Cutaneous mycobiota of boid snakes kept in captivity
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Boids are large, constrictor snakes that feed mostly on mammals, reptiles, and birds. These animals are commonly raised as pets, and their improper handling can favor the emergence of fungal infections, which can lead to dermatological diseases that are undiagnosed in nature. Here, we isolate and identify the filamentous fungi that compose the mycobiota of the scales of boid snakes kept in captivity at the Biological Museum of the Butantan Institute. Thirty individuals of four species were evaluated: four Eunectes murinus, twelve Boa constrictor constrictor, seven Corallus hortulanus, and seven Epicrates crassus. Microbiological samples were collected by rubbing small square carpets on the snake scales. We isolated five genera of fungi: Penicillium sp. (30%), Aspergillus sp. (25%), Mucor sp. (25%), Acremonium sp. (10%), and Scopulariopsis sp. (10%). Approximately half of the snakes evaluated had filamentous fungi on the scales, but only 12% of the individuals were colonized by more than one fungal genus. We found no dermatophytes in the evaluated species. Our results provide an overview of the fungal mycobiota of the population of boids kept in the Biological Museum, allowing the identification of possible pathogens.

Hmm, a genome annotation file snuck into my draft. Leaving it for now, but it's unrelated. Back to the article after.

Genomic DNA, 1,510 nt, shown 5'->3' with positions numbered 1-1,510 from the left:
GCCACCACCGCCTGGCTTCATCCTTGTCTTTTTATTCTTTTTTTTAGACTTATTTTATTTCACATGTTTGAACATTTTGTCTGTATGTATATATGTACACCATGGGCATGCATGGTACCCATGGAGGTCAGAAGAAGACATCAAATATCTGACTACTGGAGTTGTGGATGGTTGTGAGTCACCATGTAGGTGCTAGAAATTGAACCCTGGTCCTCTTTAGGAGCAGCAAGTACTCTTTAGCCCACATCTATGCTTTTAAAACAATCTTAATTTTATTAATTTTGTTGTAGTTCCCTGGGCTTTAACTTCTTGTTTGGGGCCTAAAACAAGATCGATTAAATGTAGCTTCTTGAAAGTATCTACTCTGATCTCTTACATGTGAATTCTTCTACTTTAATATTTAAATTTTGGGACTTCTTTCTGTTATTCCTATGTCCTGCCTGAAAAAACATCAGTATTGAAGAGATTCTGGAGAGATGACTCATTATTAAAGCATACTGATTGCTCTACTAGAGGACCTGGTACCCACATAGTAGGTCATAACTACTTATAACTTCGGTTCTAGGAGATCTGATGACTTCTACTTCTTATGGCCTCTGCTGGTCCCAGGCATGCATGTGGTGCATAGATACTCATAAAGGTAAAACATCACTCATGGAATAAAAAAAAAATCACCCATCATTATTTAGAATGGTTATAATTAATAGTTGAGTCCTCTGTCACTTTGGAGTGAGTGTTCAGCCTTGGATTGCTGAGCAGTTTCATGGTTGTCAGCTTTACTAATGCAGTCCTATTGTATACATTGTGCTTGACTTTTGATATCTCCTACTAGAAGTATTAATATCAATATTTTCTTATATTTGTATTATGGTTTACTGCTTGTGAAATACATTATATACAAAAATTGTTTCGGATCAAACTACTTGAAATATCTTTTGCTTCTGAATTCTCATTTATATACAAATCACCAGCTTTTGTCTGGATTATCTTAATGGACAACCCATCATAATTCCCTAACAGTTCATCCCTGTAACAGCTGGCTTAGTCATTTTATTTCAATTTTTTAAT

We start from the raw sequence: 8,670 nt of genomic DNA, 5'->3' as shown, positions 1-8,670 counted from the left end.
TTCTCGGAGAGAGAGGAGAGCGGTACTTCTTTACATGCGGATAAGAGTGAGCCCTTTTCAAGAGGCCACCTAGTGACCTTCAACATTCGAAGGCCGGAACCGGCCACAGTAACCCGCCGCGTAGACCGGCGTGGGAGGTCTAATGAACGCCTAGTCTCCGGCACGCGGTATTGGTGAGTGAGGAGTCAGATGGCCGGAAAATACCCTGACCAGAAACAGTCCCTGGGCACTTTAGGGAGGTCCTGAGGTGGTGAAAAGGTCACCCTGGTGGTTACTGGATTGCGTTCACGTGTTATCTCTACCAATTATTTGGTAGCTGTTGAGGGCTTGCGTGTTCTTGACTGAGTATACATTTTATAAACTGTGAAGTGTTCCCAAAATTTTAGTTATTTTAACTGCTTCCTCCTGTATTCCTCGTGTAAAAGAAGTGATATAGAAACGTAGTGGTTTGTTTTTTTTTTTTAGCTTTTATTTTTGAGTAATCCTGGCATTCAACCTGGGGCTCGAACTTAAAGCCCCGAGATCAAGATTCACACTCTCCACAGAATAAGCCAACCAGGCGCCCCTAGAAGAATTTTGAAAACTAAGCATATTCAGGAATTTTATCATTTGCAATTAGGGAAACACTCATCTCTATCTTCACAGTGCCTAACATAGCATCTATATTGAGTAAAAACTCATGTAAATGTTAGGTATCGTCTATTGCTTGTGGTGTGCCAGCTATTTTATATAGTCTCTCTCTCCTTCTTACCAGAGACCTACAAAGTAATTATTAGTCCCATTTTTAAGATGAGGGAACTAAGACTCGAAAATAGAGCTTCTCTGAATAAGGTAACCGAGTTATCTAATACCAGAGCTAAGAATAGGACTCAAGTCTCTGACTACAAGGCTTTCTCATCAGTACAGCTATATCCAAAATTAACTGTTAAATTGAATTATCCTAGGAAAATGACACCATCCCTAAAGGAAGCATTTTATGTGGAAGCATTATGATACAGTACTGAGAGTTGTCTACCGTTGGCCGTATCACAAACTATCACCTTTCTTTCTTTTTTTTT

Freire B.C., Garcia VC, Quadrini A.E., Bentubo H.D.L.. Cutaneous mycobiota of boid snakes kept in captivity. Arq. Bras. Med. Vet. Zootec.. 2019 Oct;71(4):1093-1099. doi:10.1590/1678-4162-1099.
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